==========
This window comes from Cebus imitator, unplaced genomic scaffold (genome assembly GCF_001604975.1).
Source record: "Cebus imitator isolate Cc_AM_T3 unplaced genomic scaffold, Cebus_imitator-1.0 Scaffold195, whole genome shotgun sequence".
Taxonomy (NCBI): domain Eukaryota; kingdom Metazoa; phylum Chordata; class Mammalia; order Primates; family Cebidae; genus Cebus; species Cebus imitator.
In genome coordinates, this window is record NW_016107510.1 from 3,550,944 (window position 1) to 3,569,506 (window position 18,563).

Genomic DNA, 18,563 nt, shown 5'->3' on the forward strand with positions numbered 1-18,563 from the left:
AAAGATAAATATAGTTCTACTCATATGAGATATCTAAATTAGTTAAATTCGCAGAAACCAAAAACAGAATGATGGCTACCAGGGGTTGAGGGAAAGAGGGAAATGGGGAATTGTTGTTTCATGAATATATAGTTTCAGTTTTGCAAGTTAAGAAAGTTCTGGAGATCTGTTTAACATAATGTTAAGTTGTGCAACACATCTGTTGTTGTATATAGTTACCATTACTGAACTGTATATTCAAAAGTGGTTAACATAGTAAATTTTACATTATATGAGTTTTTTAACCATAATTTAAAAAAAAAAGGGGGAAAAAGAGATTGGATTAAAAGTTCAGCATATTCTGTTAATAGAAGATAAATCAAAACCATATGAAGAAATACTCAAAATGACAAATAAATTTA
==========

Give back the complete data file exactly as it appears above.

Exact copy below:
This window comes from Cebus imitator, unplaced genomic scaffold (genome assembly GCF_001604975.1).
Source record: "Cebus imitator isolate Cc_AM_T3 unplaced genomic scaffold, Cebus_imitator-1.0 Scaffold195, whole genome shotgun sequence".
Taxonomy (NCBI): domain Eukaryota; kingdom Metazoa; phylum Chordata; class Mammalia; order Primates; family Cebidae; genus Cebus; species Cebus imitator.
In genome coordinates, this window is record NW_016107510.1 from 3,550,944 (window position 1) to 3,569,506 (window position 18,563).

Genomic DNA, 18,563 nt, shown 5'->3' on the forward strand with positions numbered 1-18,563 from the left:
AAAGATAAATATAGTTCTACTCATATGAGATATCTAAATTAGTTAAATTCGCAGAAACCAAAAACAGAATGATGGCTACCAGGGGTTGAGGGAAAGAGGGAAATGGGGAATTGTTGTTTCATGAATATATAGTTTCAGTTTTGCAAGTTAAGAAAGTTCTGGAGATCTGTTTAACATAATGTTAAGTTGTGCAACACATCTGTTGTTGTATATAGTTACCATTACTGAACTGTATATTCAAAAGTGGTTAACATAGTAAATTTTACATTATATGAGTTTTTTAACCATAATTTAAAAAAAAAAGGGGGAAAAAGAGATTGGATTAAAAGTTCAGCATATTCTGTTAATAGAAGATAAATCAAAACCATATGAAGAAATACTCAAAATGACAAATAAATTTA